Romford fighter ‘honoured’

PUBLISHED: 11:06 23 February 2011

Mark Fry

Mark Fry


Fry excited by Cage Warriors date

Mark Fry says it will be an “honour” to fight on the Cage Warriors promotion at London’s Kentish Forum this weekend.

The 34-year-old Fry will represent Romford’s MMA Clinic as he goes in search of a third successive professional win on Saturday.

Lightweight (under-70kg) Fry takes on Paul Kingdon (Diesel Gym) and said: “Fighting on Cage Warriors is an honour. There are lots of promotions about, but Ultimate Challenge and Cage Warriors are the best – the next step is the UFC.”

Fry boasts a 2-0 record in the cage, following wins last April and May, before a brief break from the sport.

He explained: “I got married, settled down and bought a house, but I’m back on track and ready to go again.”

Fry has always had an interest in contact sport, boxing as a youngster at the famous Repton club in Bethnal Green, before moving into Ju-Jitsu, where he earned a black belt and trained under the reknowned Geoff Thompson.

“Geoff has written books and worked in films with the likes of Ray Winstone. He’s huge,” said Fry. “Only four of us have got black belts under him.”

Moving into the world of mixed martial arts, Fry trained under head coach Paul Hines at London club Pancrase, which was owned by Jess Liaudin, a former UFC competitor.

And, after a string of amateur and semi-professional bouts there, Fry moved on to join Team Titans, under Micky Pappas and Brad Pickett. “Brad’s now one of the best fights in the UK,” he said.

Then came a move to the New State Academy in Romford, where Fry was asked by Brazilian Ju-Jitsu specialist Mike Russell to help coach, before it became the MMA Clinic.

“I believe we’ve got some of the best coaches in the UK, without a doubt.

“Guys like Paul Hines, Adam Edwards, Chris Carley, Mike Russell and Brett Sizeland. The level of coaching is outstanding, brilliant.

“I think they want me to be a full-time coach too. I’ve been coaching outside of fighting for years,” said Fry, who runs a self-protection company.

“I’m a project manager. It’s a full-time consultancy job and we put people on doors,” he added. “I’ve been a doorman in Covent Garden and Leicester Square.”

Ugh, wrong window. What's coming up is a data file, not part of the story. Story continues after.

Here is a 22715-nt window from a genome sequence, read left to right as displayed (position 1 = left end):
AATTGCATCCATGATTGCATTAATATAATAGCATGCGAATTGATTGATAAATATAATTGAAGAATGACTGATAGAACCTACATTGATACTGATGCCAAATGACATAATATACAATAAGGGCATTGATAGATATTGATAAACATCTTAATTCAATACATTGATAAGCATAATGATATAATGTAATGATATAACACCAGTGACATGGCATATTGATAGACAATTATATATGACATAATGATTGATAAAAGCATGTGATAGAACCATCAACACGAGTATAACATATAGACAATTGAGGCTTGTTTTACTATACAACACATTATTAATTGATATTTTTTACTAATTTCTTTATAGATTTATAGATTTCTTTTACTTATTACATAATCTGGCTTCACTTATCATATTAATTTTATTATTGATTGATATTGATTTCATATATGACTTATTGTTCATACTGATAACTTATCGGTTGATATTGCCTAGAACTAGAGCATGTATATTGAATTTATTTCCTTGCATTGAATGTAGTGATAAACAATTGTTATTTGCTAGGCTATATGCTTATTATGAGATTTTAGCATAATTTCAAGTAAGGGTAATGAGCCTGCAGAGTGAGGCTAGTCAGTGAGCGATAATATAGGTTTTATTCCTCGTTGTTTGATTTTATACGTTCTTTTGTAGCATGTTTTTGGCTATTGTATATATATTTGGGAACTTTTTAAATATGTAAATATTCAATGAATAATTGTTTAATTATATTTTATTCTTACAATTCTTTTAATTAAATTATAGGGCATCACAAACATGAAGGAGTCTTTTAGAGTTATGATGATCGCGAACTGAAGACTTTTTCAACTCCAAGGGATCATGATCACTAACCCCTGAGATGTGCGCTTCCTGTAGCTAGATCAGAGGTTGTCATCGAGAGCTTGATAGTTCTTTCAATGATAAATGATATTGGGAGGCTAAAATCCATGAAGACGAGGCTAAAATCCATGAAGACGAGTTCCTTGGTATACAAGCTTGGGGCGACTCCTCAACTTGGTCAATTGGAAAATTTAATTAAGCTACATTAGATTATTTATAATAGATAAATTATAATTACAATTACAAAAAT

The ideal place, it could be argued, to train for fighting in the cage.

“It’s about being in uncomfortable places,” said Fry, who clearly enjoys a challenge.

“I’m OCD, without a doubt. I train twice a day, five or six days a week. I’m in the gym before work and again as soon as work finishes.

“People keep saying I’ve got to slow down, telling me I’m 34 and I’m getting on a bit.

“But someone like Randy Couture is an inspiration to keep on training. He didn’t get in a cage until he was 34 and is still competing at 46.”

Fry does not expect to still be fighting himself at that age, but hopes to notch up a third straight win this weekend to help him towards his target.

Claiming Ju-Jitsu and wrestling to be his main strengths in battle – rival Kingdon is know more as a Thai boxer – Fry added: “I want to compete for the next 24 months and win a respected UK belt or a European title.

“Then I’ll sit down and look at the next step. I’ve always achieved my goals in the past and don’t see why I can’t again.”

For now, though, Fry is focusing on his next test and he can only see the sport of MMA getting bigger in the coming years.

“It’s massive and getting bigger and bigger every year. It’s going from strength to strength,” he said.

“It’s all about the sport for me. There can be a lot of hype and some flashy people at some MMA events, but Cage Warriors really look after their fighters.

“I’m only towards the bottom of the card really on this show, but Cage Warriors is where you want to be.”

Topping the bill at Cage Warriors 40 is arguably the biggest women’s fight in British and European MMA history as Rosi Sexton takes on American Roxanne Modafferi in a super flyweight bout.

There are also two title bouts on the card and tickets are available online at

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